OPERA NEWS - Viewpoint: The Voice of History
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Viewpoint: The Voice of History

By F. Paul Driscoll

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Hilde Zadek as Donna Anna at the Met, 1952

SOPRANO HILDE ZADEK, who died on February 21 at the age of 101, was an artist whose extraordinary career was shaped by the political and social tumult that engulfed Europe in the 1930s. Zadek was born on December 15, 1917, in Bromberg, a city in the Prussian province of Posen that was assigned to Poland by the 1919 Versailles Treaty. When she was a child, Zadek’s family moved to the German city of Stettin; in 1935, determined to escape the anti-Jewish atmosphere in Germany, Zadek emigrated to Haifa, in what was then Palestine. In Jerusalem, Zadek worked as a nurse and studied voice and music with other emigrés from Europe, including German composer Josef Tal and Hungarian soprano Rosa Pauly. Determined to make a career in opera, Zadek moved to Switzerland, where she worked as an au pair and studied with Ria Ginster at the Zurich Conservatory.

On February 3, 1947, at the age of twenty-nine, Zadek made her Vienna State Opera debut as Aida at the Theater an der Wien. She was terrified: it was her first opera performance anywhere, and the Vienna audience was packed with would-be demonstrators who planned to disrupt her performance because she was Jewish. There was no demonstration: Zadek’s deeply musical, passionate Aida was a personal and professional triumph that began a love affair with the Viennese public that continued until her retirement from singing, in 1971, and beyond. Zadek sang 786 Staatsoper performances of thirty-nine roles, including Aida, Countess Almaviva, the Marschallin, Donna Anna, Ariadne and Eva in Die Meistersinger, among others. Although she sang at other international houses—including Salzburg, where she was Eurydice in the 1949 world premiere of Carl Orff’s Antigonae, and the Met, which presented her eight times during the 1952–53 season—Zadek’s artistic home would always be Vienna, where she was recognized as a Kammersängerin (1951) and an honorary member of the Vienna State Opera (1977). Beginning in 1967, Zadek mentored and inspired new generations of artists as a teacher.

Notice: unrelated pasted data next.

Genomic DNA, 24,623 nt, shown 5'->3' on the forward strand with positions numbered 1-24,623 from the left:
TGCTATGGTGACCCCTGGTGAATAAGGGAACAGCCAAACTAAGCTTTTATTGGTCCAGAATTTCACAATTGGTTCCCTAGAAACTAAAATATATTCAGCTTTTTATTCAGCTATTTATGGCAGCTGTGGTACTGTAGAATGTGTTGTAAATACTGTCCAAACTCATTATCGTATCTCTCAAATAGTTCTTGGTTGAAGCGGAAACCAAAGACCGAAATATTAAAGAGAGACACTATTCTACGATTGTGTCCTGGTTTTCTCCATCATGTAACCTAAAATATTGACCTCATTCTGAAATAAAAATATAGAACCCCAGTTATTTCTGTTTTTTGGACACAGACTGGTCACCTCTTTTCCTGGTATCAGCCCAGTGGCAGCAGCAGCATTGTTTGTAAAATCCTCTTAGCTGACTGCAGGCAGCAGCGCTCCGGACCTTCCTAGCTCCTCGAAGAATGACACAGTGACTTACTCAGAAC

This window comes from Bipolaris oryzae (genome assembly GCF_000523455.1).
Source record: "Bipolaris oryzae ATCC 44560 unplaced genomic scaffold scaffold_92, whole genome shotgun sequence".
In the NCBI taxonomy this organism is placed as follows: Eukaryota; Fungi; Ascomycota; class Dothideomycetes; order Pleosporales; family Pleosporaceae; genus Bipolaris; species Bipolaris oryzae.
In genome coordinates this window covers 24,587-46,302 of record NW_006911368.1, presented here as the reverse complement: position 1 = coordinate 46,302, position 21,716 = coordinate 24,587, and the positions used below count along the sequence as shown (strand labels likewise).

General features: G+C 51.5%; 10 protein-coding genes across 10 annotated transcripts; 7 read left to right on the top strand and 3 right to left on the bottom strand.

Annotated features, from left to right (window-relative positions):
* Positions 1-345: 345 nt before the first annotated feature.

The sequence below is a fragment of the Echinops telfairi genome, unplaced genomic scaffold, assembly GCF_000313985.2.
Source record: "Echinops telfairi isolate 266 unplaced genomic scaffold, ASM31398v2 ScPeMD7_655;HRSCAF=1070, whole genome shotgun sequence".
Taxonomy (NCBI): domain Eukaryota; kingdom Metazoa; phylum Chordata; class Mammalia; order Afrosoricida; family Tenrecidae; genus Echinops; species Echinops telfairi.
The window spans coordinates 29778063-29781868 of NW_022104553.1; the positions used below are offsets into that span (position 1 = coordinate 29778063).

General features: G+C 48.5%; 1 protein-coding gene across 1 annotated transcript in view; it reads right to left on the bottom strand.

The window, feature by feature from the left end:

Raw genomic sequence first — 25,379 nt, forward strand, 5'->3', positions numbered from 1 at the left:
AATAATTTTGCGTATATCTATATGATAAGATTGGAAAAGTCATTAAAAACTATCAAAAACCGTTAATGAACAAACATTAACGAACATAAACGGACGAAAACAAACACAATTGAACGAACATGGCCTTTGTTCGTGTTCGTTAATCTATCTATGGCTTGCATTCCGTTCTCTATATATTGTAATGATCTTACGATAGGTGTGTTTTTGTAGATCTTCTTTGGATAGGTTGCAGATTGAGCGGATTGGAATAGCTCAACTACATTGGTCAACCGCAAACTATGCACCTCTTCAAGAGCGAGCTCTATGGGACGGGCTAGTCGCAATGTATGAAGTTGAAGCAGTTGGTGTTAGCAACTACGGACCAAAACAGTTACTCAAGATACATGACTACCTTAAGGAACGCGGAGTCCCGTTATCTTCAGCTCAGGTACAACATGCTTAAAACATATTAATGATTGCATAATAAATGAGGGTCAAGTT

As we were going to press, we learned of the death of another artist who left Europe because of Nazism—composer, conductor and pianist André Previn, who died in New York City on February 28. A full obituary for Previn is available at www.operanews.comspacer 

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